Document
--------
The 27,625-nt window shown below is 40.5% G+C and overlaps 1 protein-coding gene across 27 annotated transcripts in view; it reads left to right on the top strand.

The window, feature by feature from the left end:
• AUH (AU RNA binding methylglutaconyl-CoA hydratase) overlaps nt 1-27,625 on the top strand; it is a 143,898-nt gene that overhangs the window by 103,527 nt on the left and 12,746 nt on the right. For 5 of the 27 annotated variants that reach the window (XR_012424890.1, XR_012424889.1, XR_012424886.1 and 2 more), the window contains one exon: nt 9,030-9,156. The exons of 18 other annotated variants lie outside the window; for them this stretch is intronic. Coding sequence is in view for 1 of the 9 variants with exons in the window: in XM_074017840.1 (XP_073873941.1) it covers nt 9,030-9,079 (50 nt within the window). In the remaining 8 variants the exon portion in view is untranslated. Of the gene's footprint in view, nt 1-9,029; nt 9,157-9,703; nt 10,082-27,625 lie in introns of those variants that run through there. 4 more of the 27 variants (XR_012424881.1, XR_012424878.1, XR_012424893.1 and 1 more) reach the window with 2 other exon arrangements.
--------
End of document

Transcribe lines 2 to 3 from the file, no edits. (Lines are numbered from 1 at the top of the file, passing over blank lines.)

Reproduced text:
The window, feature by feature from the left end:
• AUH (AU RNA binding methylglutaconyl-CoA hydratase) overlaps nt 1-27,625 on the top strand; it is a 143,898-nt gene that overhangs the window by 103,527 nt on the left and 12,746 nt on the right. For 5 of the 27 annotated variants that reach the window (XR_012424890.1, XR_012424889.1, XR_012424886.1 and 2 more), the window contains one exon: nt 9,030-9,156. The exons of 18 other annotated variants lie outside the window; for them this stretch is intronic. Coding sequence is in view for 1 of the 9 variants with exons in the window: in XM_074017840.1 (XP_073873941.1) it covers nt 9,030-9,079 (50 nt within the window). In the remaining 8 variants the exon portion in view is untranslated. Of the gene's footprint in view, nt 1-9,029; nt 9,157-9,703; nt 10,082-27,625 lie in introns of those variants that run through there. 4 more of the 27 variants (XR_012424881.1, XR_012424878.1, XR_012424893.1 and 1 more) reach the window with 2 other exon arrangements.